Judis' argument here is surprisingly conservative -- indeed, it's actually very similar to the one that Hobbes himself offers for accepting the supremacy of the Leviathan. Hobbes reasons that, since life in the state of nature really, really sucks, then pretty much anything that the Leviathan could demand of us would be better than that. Thus, for Hobbes, rebellion against the Leviathan is never going to be justified. Hume takes a fairly similar line in the Treatise. The problem here is that this sort of reasoning would seem to prohibit internal revolution, too. After all, if the orderliness of "harsh Islamic justice" is good enough reason to prevent Ethiopia from invading, why isn't it a good enough reason to prevent Somalis from rebelling, too?

One might attempt to argue here, as Michael Walzer does, that a set of reasons might sufficiently provide a justification for a nation's citizens to rebel while not counting as sufficient justification for external interference. Perhaps, then, Judis' argument really is something more like:
1. The Islamic Courts Movement (i.e., the group that had wrested control of Somalia from the warlords) has instituted order across the majority of Somalia.
2. Any entity that institutes order across most of the area within a particular state counts as the government of that state.
3. States with a functioning government are entitled to sovereignty.
4. Thus the ICU is entitled to sovereignty.
That is perhaps a better (or at least a more charitable) reading of Judis' argument. It has the advantage of not coming across as quite so anti-revolutionary. Unfortunately, it has the disadvantage of being false.

I would argue that premise (3) is just flatly false. Plenty of states have functioning governments that very much ought to be interfered with. Cambodia under Pol Pot. East Pakistan back in the early 1970s. Bosnia and Kosovo in the early 1990s. Or Afghanistan back in 2000. You know, the sorts of places that have governments that very efficiently and very thoroughly abuse and often kill their own citizens. Places whose governments systematically violate their citizens' most fundamental rights.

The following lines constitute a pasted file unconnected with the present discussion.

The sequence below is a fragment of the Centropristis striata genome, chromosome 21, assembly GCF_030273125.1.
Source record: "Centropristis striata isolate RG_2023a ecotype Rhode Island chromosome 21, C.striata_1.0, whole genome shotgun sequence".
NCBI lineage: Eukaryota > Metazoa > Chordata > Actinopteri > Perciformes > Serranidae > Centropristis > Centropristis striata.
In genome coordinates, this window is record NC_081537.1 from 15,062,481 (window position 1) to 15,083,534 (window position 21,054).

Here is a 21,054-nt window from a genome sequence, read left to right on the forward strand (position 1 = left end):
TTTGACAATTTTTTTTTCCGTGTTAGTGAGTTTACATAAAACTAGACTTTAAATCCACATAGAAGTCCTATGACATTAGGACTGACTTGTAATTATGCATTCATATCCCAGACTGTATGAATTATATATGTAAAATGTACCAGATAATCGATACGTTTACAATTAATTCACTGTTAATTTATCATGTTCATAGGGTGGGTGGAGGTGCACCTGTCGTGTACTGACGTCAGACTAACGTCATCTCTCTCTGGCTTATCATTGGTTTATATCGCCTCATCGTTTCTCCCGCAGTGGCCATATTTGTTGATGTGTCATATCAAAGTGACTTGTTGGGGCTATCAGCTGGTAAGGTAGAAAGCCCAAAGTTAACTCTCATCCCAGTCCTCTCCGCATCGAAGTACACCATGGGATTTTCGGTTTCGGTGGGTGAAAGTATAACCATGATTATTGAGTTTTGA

Does the ICU fall into that category? To be honest, I don't know enough about Somalia to say. I can tell you that phrases like "harsh Islamic justice" give me some pause. The last time we saw a group of religious extremists take over a nation ravaged by better than 15 years of Hobbesian anarchy, the results weren't all that great. Is the ICU another al-Qaeda proxy state? I dunno. Is there some evidence that it might be? Again, I dunno. An unfortunate byproduct of the whole Iraq WMD fiasco is that it's a bit difficulty to know whether or not the Executive Branch is, well, making shit up.

What is clear right now is that (a) Somalia hadn't invaded anyone, and (b) that Ethiopia did. If the U.S. did in fact support Ethiopia's invasion, then that's probably a bad thing. The badness of the act, though, turns on just how bad the ICU really is and on how bad it would have to be to justify humanitarian intervention. Drawing that line is way beyond the scope of a blog post, though. Good thing I'm currently writing a book on it, eh?


Blogger Scott said...

Catallarchy comments seem to be down, at least for me. I'll respond as soon as we straighten it out.

6:57 PM